Exhibitors were so used to customers going to the movies as a matter of course, as a regular habit, that few cinemas outside of arthouses and those in city centers even bothered to list start times. Although tacitly endorsed by exhibitors, this system was a menace to business since there was no way of knowing how many people were likely to vacate their seats at any given time and the fact that they did so intermittently interrupted the viewing of those still watching the picture.

Exhibitors were already investigating new methods of keeping their customers, including setting up their own production companies and buying up old films to present as reissues to make up for the shortage of new movies.

The Psycho “see it from the beginning” gimmick was initially viewed as exactly that – a gimmick. But when customers obliged without any particular fuss, standing patiently in line in the lobby or outside while one show vacated, this seemed to many indicative of a change in audience perspective. Many exhibitors wanted to take advantage of the potential to change moviegoing habits.  

“A new concept in motion picture promotion – building appreciation of the merchandise by customers – is being undertaken by segments of the industry,” said Hy Hollinger in Variety. “The idea involves a revolutionary change in the presentation of films in theaters with the industry engaging in a vast educational campaign to indoctrinate the public.”

“The public must be taught to accept starting times,” became a mantra. A more orderly approach would lead to greater appreciation of the films being screened. For once, America wanted to follow the Europe. A system of fixed schedules operated in Europe.

There were already “significant signs that the public prefer to see pictures from the beginning.” Exhibitors had registered more telephone calls asking about start times and more tickets were being sold just prior to the film beginning.

The Psycho sensation had kicked off another experiment. The film was being shown in New York nabes concurrent with its ninth week in first run at the DeMille and Baronet theaters in Manhattan. Usually, films were clear of first run commitments before launching on the circuits.   

And there were yet other changes afoot. Two circuits in New York – Loews and Century – had shifted back the start time of the main feature from 10pm by an hour or more, in the case of Century to a fixed 8.40pm which allowed moviegoers to get home in time for the eleven o’clock news. New York also led the way in combining first run in big Broadway houses with a concurrent booking in an eastside arthouse – Sons and Lovers (the only genuine arthouse offering), Psycho and Portrait in Black among those benefitting from the practice.

In addition, Psycho was considered responsible for another psychological phenomenon. It was asserted by Paramount publicists that the long lines of people standing outside the theater waiting to see the film “plants in people who had no desire to see the picture the seeds of desire to do so.”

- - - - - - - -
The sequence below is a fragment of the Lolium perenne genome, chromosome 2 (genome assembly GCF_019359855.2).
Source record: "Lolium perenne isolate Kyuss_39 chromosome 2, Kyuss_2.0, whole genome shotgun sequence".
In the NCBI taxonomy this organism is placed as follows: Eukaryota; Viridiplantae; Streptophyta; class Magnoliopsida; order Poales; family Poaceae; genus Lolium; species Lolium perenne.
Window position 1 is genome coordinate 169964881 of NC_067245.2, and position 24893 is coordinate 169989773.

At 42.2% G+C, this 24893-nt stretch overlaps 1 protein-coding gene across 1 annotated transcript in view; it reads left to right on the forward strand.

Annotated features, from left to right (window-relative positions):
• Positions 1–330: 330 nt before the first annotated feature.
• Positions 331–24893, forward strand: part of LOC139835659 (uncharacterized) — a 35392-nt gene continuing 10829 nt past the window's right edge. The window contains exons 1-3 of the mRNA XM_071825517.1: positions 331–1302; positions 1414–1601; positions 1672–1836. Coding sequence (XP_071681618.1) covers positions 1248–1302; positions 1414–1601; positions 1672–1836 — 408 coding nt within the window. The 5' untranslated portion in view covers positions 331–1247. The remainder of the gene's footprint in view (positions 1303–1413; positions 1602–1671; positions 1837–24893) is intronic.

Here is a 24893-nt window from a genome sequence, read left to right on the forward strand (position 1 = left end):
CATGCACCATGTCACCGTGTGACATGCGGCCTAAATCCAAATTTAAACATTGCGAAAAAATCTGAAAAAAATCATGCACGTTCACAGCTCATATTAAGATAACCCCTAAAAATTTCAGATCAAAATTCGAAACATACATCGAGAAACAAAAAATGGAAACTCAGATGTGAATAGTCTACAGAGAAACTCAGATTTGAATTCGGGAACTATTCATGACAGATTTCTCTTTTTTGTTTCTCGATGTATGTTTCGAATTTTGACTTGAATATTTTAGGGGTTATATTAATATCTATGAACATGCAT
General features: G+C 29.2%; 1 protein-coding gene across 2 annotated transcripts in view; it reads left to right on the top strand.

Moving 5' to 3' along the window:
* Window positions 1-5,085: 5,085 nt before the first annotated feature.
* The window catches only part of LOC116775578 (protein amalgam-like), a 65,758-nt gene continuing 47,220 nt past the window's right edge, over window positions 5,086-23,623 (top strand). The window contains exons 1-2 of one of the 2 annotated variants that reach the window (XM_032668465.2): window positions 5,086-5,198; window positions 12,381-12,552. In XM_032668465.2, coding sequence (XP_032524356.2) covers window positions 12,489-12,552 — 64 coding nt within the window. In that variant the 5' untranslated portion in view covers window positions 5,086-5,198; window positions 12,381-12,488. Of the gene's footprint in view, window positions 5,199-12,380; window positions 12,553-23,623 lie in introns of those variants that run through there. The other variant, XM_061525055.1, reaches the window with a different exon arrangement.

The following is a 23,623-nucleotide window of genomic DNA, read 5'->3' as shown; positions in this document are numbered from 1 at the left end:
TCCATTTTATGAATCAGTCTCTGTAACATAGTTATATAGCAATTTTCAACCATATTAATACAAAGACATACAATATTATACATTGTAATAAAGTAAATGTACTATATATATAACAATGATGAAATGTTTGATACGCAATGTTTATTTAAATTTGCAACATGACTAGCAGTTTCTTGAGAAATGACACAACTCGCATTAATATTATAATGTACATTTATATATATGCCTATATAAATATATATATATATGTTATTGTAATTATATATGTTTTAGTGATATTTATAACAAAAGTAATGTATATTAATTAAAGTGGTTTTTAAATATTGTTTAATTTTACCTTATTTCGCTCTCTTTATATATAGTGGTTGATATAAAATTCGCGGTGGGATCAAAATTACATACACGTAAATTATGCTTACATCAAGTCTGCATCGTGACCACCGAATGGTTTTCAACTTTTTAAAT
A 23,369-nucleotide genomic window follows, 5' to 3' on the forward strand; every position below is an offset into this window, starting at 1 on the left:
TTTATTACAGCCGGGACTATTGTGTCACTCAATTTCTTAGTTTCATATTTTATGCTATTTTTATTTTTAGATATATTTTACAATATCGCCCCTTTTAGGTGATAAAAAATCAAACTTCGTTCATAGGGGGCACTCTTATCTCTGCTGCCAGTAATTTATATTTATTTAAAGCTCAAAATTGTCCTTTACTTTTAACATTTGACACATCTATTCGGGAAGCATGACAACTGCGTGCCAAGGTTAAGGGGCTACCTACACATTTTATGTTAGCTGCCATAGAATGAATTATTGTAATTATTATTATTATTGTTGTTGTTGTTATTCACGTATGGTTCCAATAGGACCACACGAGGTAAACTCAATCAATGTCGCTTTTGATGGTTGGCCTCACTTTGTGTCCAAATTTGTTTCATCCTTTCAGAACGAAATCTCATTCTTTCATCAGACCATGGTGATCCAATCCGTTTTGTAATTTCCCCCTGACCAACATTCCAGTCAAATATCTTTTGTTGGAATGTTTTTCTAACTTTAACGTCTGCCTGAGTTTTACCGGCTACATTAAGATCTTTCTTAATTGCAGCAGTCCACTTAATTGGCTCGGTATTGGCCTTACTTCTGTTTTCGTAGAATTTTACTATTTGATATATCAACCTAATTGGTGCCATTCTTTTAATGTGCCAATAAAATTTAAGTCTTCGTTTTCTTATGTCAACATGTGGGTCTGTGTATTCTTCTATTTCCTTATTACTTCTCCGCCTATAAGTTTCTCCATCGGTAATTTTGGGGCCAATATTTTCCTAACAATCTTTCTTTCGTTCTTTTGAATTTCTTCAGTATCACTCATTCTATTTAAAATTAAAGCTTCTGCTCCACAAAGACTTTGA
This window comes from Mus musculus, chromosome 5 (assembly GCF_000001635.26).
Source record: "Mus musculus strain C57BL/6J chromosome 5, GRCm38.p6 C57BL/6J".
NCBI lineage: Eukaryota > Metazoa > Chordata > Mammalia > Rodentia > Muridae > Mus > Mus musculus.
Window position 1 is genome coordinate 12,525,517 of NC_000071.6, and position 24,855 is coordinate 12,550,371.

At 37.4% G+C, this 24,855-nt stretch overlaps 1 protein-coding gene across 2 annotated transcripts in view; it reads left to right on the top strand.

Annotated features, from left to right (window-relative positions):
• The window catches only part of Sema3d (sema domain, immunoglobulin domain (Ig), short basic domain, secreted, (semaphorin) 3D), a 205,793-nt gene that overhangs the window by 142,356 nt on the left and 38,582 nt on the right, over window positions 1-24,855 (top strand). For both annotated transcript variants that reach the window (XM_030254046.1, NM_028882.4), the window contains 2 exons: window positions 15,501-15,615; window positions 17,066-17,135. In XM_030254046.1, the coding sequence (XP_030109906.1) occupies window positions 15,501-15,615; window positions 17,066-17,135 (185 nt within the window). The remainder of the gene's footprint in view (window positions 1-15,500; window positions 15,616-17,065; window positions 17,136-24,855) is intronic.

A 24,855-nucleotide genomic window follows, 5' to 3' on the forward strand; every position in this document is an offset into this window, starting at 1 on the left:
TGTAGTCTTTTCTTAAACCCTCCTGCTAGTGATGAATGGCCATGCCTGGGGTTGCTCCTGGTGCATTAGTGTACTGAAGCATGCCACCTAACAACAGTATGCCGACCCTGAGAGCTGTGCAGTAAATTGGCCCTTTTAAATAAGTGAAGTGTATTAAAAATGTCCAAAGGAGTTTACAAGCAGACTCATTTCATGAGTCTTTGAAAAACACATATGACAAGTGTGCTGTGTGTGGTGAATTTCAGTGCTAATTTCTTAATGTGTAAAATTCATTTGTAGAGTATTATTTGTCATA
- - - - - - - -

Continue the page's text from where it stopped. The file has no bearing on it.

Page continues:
Eroding the double bill mentality was also seen as a way of setting a more rigid approach of start times. The double bill was already under pressure because the number of movies being made was much lower than a decade before. Some theaters had taken to augmenting a single bill with a 30-minute short rather than a full feature.

Arthouse audiences had already accepted that the price of their ticket entitled them to only one movie, not two. Single bills allowed a theater more showings during the day, thus increasing potential receipts. When Psycho went into the circuits it was as a single bill with five or six showings scheduled.  

The roadshow was still in its infancy, Ben-Hur and a handful of other films leading the way, although spectacles like Spartacus, Exodus and The Alamo were on the horizon. Roadshows were presented as separate performances so no waste of seating capacity.

Roadshows and a film like Psycho had something else in common that augured well for a future where “grind” was eliminated. People accepted separate performances for roadshow or an uncommonly attractive feature like Psycho because they wanted specifically to see those particular pictures, not because they routinely went to the movies with little regard for what was actually being shown.

In just 38 weeks in a limited number of theaters presenting the picture in a limited number of showings at a set start time, Ben-Hur had already taking $7 million at the box office.  At Loew’s State in New York it had rolled up $1.2 million, in Los Angeles crossed the million-dollar mark and close to that figure in Boston, Chicago, Philadelphia and San Francisco. Psycho was on the way to being one of the biggest grossers of the year.

With Hollywood still battling the encroaching threat of television, and television beginning to snare the first tranche of 1950s movies, it appeared that exhibitors had found a way of guaranteeing survival. But whether these new ideas would be sustained was another story.

SOURCES: Hy Hallinger, “1960 Reasoning: Teach Appreciation, Prepare Public for Single Feature European-Style Fixed Schedules,” Variety, Aug 3, 1960, p3; Brian Hannan, In Theaters Everywhere, A History of the Hollywood Wide Release 1913-2017 (McFarland, 2019), 117-134; “May Shift Main Feature Hour,” Variety, Aug 10, 1960, 13; “Gotham Playoff Revolution,” Variety, Aug 10, 1960, 13; “Re Broadway & Eastside Day-Dating,” Variety, Aug 10, 1960, 13; “Is a Queue Itself Best Form of Sell?,” Variety, Aug 10, 1960, 13.